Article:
When machining operations are contemplated, glycerol is particularly advantageous because it greatly increases the 2 percent-secant modulus of the polyelectrolyte resin over and above the modulus of the same when the resin is water saturated. For example, a neutral hydrated polyelectrolyte complex resin containing 72 percent water and having a 2 percentsecant modulus of 'l ,600 p.s.i. is converted into a resin with an 11,000 p.s.i. modulus on substitution of glycerol for its water content. Moreover the tensile strength of the resin is increased from 150 to 370 p.s.i. when glycerol is substituted for water according to the process of the invention.

Other plasticizers which do not contribute such high moduli may be used during molding steps providing their vapor pressures are not so high as to cause bubbling.

The invention has been found to be particularly useful in the formation of contact lens from polyelectrolyte complex resins.

It has been found that the process allows formation of lenses having a higher water content and, consequently, higher permeability to moisture vapor, oxygen and the like. Moreover, cracking and chipping of the lens during its forming has been very nearly eliminated. This advantage is, it

seems, partly due to the improved machineability of the material being processed and partly due to the improved handling characteristics during such machining which improved characteristics markedly decrease the care and skill required to finish a suitable lens. Still another advantage has been the surprisingly good color characteristics of lenses produced by the instant process. Such lenses are clear and essentially colorless whereas polyelectrolyte resin lenses produced according to the prior art had been characterized by an undesirable brownish coloration.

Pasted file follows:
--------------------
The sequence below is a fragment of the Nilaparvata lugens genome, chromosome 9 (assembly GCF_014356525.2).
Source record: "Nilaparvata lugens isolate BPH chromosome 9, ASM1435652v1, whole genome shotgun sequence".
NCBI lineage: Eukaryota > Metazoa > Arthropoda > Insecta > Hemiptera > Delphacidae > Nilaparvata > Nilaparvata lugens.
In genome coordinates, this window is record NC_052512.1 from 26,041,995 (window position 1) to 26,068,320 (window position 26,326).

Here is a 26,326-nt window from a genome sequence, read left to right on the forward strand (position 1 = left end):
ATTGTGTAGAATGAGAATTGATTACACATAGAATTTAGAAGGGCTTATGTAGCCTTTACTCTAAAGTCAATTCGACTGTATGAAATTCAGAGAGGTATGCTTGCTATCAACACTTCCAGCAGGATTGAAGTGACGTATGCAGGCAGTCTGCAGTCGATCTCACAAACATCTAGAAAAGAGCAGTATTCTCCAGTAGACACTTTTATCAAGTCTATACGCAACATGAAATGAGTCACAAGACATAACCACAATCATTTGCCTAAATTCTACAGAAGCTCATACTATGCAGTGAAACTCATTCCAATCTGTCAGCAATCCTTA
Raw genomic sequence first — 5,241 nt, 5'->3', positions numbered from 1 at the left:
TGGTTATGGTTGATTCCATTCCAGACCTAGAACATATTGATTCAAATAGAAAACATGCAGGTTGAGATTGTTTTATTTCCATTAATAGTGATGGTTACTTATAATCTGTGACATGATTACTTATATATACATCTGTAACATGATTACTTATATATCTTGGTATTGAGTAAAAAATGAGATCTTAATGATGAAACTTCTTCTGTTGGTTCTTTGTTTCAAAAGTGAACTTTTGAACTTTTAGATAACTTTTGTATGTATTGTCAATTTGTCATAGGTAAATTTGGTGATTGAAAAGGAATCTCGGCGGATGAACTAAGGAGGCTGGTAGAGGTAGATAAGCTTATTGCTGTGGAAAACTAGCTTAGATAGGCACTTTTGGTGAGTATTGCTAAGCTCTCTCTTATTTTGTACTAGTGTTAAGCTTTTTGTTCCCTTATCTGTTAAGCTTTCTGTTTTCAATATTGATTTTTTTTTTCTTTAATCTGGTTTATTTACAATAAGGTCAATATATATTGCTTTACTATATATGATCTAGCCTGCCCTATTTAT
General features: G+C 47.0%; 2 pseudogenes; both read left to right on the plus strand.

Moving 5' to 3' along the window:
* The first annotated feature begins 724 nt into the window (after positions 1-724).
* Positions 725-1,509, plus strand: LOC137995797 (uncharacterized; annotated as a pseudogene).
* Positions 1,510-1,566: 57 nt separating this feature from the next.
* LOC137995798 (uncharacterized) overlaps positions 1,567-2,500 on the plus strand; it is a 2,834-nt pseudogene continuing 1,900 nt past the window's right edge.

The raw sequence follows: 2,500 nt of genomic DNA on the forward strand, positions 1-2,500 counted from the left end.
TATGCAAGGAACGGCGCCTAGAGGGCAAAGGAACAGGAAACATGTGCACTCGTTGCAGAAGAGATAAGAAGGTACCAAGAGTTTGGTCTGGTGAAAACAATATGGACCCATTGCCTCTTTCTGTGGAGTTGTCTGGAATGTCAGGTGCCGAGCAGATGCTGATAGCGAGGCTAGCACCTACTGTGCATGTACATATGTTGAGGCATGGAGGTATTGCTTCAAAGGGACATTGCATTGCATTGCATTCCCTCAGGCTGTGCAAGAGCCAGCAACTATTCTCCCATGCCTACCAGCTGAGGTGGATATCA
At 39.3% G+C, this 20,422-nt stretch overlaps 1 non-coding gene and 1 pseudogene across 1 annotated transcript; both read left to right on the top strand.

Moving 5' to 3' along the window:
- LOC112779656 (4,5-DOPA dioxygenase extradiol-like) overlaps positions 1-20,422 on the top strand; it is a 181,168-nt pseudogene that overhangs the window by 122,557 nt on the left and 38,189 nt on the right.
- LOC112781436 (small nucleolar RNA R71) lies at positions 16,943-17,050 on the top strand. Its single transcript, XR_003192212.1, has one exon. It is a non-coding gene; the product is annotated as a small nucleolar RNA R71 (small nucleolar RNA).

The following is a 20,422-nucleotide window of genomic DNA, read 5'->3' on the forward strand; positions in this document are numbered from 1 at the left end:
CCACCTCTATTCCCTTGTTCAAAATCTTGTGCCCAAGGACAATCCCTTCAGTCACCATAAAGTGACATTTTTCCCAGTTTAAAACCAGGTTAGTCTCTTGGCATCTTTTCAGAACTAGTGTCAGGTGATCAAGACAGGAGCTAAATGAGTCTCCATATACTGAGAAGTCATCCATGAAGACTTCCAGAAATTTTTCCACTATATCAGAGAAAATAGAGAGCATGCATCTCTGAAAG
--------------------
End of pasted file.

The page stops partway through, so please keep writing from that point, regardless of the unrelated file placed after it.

The following specific working example is set forth for purposes of illustration only and is not to be interpreted as limiting variations in process conditions and choice of materials; on the contrary those skilled in the art, on reading this disclosure, will be able to selectvarious polyelectrolyte resins and plasticizers to meet the particular problem with which they are faced.

WORKING EXAMPLE A so-called casting solution was prepared of:

The resin is an ionically cross-linked polyelectrolyte resin formed of poly (sodium styrene sulfonate) and poly (vinyl benzyltrimethylammonium chloride) according to the disclosure in U.S. Pat. No. 3,271,496.

The casting solution was drawn down to form a liquid film of about 58 mils in thickness. The volatile components of the drawn film were then driven off at low humidity in a dry-box. Next the dry" film was leached to remove residual acid. Thus processed, the film was about 10 mils thick and consisted of about 34 percent resin and 66 percent water. It was placed in a glycerol bath for 2 hours at about 25 C., during which time the water was largely replaced by glycerine.

Next the glycerine-containing film was preheated to F. for 10 minutes and then molded into a contact lens under a pressure of 2,000 p.s.i. and at a mold temperature of 190 F. The molded lens was about 8 mils in thickness. After equilibrating it in a water bath for 2 hours at 25 C. the waterequilibrated lens contained 59 percent water.

When the same procedure was followed, excepting that the molding was done without replacing the water with glycerine, the water-equilibrated lens contained only 36 percent water and had a brownish cast to it.

The polyelectrolyte complex resins to which the process of the invention is directed include both neutral, i.e. iconically balanced between polycations and polyanions, and nonneutral resins. There are some applications, such as, for example the preparation of antithrombogenic articles, wherein an excess of polyanion is often desirable.